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Against Domestic Violence and Abuse – ADVA Partnership, Devon

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1 Against Domestic Violence and Abuse – ADVA Partnership, Devon
Devon’s response to domestic violence & abuse as the context for the REPAIR programme Dartington 2007 Roy Tomlinson and Rachel Martin Thank you for indulging us within the graveyard slot of this conference’s afternoon! To make sure you reinvigorate those endorphins I’d like you to stand up quickly in response to the following questions please. Some of you may stand up more than once! Please stand if you are a father or step father Please stand if you are mother or step mother Please stand if you are somebody’s son but not a father Please stand if you are somebody’s daughter but not a mother Please stand all of you whose sons or daughters are now in relationships with boy/girlfriends/husbands/wives? That should have covered all of you. The point of this exercise, as well as ensuring necessary oxygen to your lungs and brains, is to also visualise how important relationships are to all of us, and how we’re all caught up within family life extending from generation to generation. These relationships are to be cherished but you, as agency workers and managers, know too just how widespread the agony is when personal relationships break-down and worse still, abuse and violence disintegrates lives. Roy and I are going to do a double-act in our half hour slot. We won’t be going into all the services that the adva partnership funds within Devon (these are in your packs) but rather we will be looking at Why domestic violence and abuse work is so important to Devon’s agencies and Ways in which we can shift our focus towards family intervention working. I will talk about the national perspective on domestic violence and abuse, The costs of dealing with dva and the unmet needs Current practice and what it addresses, or more importantly, doesn’t address – these are setting the context of REPAIR within Devon’s wider provision. Roy will then look at the community perpetrator programme, REPAIR – resolved to end power and abuse in relationships – and discuss some thoughts about the work and the potential options open to us as agencies for working differently in the future. Against Domestic Violence and Abuse – ADVA Partnership, Devon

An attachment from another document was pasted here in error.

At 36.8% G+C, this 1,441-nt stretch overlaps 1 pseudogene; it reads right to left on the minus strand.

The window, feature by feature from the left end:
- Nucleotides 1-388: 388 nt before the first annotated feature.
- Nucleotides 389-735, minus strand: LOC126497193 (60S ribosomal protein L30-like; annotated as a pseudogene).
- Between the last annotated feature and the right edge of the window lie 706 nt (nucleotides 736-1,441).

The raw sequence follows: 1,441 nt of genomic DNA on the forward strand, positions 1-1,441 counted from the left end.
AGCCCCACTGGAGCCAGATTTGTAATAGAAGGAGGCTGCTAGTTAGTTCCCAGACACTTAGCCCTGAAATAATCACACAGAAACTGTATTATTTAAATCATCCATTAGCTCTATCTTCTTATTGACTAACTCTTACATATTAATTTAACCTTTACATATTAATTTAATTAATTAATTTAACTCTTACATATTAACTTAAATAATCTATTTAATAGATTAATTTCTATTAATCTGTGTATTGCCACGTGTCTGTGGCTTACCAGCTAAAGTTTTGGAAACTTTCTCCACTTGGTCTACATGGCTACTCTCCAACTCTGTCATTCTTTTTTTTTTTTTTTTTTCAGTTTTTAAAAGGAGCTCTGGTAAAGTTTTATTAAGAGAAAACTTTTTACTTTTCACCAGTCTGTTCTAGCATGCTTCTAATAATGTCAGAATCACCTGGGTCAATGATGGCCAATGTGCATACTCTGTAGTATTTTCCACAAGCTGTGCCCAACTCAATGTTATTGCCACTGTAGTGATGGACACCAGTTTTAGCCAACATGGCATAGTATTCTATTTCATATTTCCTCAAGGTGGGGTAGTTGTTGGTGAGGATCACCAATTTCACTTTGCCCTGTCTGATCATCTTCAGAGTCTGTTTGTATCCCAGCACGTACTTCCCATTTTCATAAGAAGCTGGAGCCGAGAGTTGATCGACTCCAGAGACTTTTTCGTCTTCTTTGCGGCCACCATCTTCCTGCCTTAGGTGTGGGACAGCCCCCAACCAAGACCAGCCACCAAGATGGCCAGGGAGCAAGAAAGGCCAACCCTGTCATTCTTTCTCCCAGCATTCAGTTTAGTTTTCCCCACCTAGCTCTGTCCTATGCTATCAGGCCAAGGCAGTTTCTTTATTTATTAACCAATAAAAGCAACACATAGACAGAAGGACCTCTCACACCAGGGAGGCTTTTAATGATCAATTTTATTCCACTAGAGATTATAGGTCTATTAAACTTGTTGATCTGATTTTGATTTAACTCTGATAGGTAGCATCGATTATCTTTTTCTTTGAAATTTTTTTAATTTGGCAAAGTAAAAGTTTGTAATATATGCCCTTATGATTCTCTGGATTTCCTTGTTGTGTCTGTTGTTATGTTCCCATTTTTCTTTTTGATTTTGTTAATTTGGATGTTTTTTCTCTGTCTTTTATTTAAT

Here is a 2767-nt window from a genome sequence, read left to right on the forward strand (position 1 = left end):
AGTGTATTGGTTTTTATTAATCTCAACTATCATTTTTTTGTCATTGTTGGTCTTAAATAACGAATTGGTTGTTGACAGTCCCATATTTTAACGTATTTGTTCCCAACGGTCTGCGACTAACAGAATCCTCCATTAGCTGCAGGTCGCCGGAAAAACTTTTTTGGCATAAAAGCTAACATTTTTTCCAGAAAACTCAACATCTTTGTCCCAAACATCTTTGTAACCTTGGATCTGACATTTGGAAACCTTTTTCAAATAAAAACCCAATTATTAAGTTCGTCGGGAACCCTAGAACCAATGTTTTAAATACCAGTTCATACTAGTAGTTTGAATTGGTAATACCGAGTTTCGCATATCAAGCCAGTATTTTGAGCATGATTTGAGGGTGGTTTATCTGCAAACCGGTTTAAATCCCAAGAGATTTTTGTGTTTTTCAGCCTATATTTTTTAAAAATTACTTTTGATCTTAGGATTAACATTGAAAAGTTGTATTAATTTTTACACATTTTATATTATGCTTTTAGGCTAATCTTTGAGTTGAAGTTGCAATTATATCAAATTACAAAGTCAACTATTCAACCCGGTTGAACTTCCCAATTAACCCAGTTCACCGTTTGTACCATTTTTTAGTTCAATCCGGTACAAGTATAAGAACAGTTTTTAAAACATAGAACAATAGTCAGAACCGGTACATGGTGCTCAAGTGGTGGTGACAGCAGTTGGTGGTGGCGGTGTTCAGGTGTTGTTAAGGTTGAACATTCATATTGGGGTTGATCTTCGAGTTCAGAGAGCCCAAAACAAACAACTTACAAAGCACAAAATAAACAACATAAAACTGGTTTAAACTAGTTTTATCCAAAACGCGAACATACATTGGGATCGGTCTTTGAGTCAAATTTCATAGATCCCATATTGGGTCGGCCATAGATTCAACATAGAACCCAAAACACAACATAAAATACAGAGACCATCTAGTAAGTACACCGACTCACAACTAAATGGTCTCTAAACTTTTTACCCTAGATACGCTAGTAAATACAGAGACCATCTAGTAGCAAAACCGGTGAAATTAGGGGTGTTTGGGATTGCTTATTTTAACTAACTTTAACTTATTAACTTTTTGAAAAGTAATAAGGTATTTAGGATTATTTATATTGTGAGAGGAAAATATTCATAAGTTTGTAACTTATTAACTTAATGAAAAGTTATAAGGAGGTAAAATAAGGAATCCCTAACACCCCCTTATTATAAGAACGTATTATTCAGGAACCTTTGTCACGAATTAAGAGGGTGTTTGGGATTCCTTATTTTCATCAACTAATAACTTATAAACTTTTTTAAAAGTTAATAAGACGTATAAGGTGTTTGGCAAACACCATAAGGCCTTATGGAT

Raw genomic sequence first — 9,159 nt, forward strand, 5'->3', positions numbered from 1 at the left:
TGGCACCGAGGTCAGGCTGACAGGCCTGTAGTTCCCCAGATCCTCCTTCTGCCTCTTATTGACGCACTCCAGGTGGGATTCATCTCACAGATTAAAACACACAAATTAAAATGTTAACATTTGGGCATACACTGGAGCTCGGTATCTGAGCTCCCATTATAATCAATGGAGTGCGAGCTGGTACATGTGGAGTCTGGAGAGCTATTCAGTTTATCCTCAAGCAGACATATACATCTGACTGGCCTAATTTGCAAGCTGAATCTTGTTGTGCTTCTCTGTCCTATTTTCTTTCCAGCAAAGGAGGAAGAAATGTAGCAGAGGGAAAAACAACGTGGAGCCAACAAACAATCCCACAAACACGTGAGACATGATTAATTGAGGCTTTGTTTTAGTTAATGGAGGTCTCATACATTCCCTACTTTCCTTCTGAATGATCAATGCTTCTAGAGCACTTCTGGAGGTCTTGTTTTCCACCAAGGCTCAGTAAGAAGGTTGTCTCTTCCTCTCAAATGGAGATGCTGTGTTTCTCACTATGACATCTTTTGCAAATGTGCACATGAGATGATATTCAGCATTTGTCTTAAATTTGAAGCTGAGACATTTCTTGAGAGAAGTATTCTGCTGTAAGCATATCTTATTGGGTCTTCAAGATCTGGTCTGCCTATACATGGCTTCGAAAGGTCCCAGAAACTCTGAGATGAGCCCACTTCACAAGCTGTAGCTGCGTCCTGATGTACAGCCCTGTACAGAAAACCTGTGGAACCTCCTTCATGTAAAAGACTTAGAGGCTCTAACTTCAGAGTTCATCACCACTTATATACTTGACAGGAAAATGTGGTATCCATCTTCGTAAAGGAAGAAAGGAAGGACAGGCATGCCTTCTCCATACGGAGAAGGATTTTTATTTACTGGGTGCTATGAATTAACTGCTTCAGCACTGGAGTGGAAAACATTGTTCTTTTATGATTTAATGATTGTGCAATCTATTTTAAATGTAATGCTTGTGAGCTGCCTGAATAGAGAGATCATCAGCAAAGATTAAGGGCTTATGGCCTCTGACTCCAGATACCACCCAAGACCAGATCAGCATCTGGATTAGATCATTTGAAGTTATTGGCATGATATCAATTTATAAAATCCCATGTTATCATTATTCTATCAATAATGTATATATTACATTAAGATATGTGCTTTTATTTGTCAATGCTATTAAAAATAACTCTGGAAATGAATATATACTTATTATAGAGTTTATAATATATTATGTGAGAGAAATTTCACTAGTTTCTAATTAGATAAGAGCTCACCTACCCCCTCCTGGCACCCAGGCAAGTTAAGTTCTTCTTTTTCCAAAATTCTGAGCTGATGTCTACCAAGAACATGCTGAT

2 Coordinated Community Response to DV
Police IDVA CPS Courts Civil Solicitor Substance Misuse Agenices Women’s Safety Worker Benefits Agency Social Services Women’s Aid Refuge Employer Housing Health CDRP LCJB Police CPS PPO Courts Probation Substance Misuse Agencies Perpetrator Programmes Family Support Prison Employer Housing Health Independent Domestic Violence Advisors Multi-Agency Public Protection Arrangements Multi-Agency Risk Assessment Conference Local Safeguarding Children Boards Social Services Education Schools CAMHS Health Women's Aid Voluntary Sector Housing Police Probation Courts CJS Community Friends Perpetrator Individual CYSP CDRP Family CAFCASS Schools Voluntary Sector Educational Welfare Youth Offending Team Child Protection Agencies Educational Psychology Nursery/Child Care Social Services Health Child Immediate Network Neighbours Primary Agency Contact Nationally the Domestic Violence and Abuse agenda has remained high over the last 5 years, and another positive, recent step by the Home Office is to change the Community Safety Domestic Violence target from April 2008 from volume to violent crime – shifting towards reduction in DV Murders and reduction in repeat victimisation/scale of repeat violence. (NI 15 Serious Violent Crime; NI 34 DV Murder; NI 32 Repeat Incidents of DV). I’m showing you the Home Office’s Co-ordinated Community Response to Domestic Violence – as it represents who is affected by dva, and whose responsibility it is to support emanating needs. This model is important because it highlights that the focus of intervention revolves around all three elements of the family – perpetrator, victim and children, and not in isolation That the support structures around all these 3 components are complex and engage multiple agencies and cross many different support types CITE the services provided by adva partnership, via W Aid, as go through the model Key points: Devon has done well to date and mirrors the national model Devon can do more to integrate the work of agencies to meet the integrated needs of families living with domestic violence and abuse Devon has an opportunity through its LAA and the Devon Strategic Partnership to think out of silos and into linked, thematic work Devon should look to sustainably fund this work if it’s serious about dv intervention. Agency Risk Assessments Safety Planning Process Against Domestic Violence and Abuse – ADVA Partnership, Devon Coordinated Community Response to DV

3 Against Domestic Violence and Abuse – ADVA Partnership, Devon